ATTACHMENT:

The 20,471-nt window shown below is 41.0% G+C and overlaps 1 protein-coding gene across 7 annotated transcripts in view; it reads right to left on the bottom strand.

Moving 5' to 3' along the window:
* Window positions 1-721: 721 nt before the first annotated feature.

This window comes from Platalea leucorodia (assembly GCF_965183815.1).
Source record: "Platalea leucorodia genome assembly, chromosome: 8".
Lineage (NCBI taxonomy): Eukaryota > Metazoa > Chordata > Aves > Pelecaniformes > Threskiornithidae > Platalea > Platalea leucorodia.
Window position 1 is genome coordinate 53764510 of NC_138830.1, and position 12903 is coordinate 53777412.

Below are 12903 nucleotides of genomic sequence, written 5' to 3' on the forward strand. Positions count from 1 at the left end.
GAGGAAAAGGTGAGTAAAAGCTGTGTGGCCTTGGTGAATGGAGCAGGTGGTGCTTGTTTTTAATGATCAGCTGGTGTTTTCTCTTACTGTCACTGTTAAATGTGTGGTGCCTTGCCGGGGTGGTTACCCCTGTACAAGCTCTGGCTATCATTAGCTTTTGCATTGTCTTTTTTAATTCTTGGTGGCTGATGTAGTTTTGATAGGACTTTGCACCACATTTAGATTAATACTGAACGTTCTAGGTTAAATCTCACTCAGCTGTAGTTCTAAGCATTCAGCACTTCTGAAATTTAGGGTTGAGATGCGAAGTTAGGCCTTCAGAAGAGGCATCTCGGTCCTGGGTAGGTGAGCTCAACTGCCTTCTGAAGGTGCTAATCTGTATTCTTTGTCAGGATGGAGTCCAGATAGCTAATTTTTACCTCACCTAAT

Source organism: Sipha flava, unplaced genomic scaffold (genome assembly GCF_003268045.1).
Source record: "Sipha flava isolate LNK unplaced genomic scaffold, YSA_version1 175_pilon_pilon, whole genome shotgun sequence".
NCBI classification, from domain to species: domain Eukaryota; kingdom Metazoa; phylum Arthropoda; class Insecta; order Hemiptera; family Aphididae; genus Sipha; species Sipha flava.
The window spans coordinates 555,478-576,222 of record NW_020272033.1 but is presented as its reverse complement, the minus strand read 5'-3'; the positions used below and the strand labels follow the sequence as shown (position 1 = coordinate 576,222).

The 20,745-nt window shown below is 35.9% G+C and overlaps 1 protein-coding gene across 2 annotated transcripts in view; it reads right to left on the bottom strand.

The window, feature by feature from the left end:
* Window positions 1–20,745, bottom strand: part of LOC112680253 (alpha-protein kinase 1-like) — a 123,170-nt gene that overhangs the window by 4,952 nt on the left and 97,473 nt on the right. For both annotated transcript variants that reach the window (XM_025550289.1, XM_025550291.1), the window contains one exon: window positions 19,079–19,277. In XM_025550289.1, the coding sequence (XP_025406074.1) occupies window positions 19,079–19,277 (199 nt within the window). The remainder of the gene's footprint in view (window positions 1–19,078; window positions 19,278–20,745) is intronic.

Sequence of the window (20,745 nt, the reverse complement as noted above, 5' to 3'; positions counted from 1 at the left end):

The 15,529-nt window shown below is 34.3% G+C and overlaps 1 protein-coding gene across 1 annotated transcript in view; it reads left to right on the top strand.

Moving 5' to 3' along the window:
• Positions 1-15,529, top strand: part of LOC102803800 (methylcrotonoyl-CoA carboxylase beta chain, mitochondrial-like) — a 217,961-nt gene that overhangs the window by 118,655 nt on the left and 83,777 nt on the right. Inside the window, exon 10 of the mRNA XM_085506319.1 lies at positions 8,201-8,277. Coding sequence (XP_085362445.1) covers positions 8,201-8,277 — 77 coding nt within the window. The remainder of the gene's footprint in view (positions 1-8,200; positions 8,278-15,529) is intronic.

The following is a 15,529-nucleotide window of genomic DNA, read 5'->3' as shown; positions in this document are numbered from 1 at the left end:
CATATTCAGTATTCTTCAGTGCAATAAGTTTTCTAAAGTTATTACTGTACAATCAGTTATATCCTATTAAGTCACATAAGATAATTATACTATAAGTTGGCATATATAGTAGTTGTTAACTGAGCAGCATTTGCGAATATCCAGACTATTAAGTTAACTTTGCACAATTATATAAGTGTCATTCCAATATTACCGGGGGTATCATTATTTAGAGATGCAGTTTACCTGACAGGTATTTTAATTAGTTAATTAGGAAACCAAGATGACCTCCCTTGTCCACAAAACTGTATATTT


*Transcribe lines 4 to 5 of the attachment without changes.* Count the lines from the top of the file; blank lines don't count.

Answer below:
This window comes from Platalea leucorodia (assembly GCF_965183815.1).
Source record: "Platalea leucorodia genome assembly, chromosome: 8".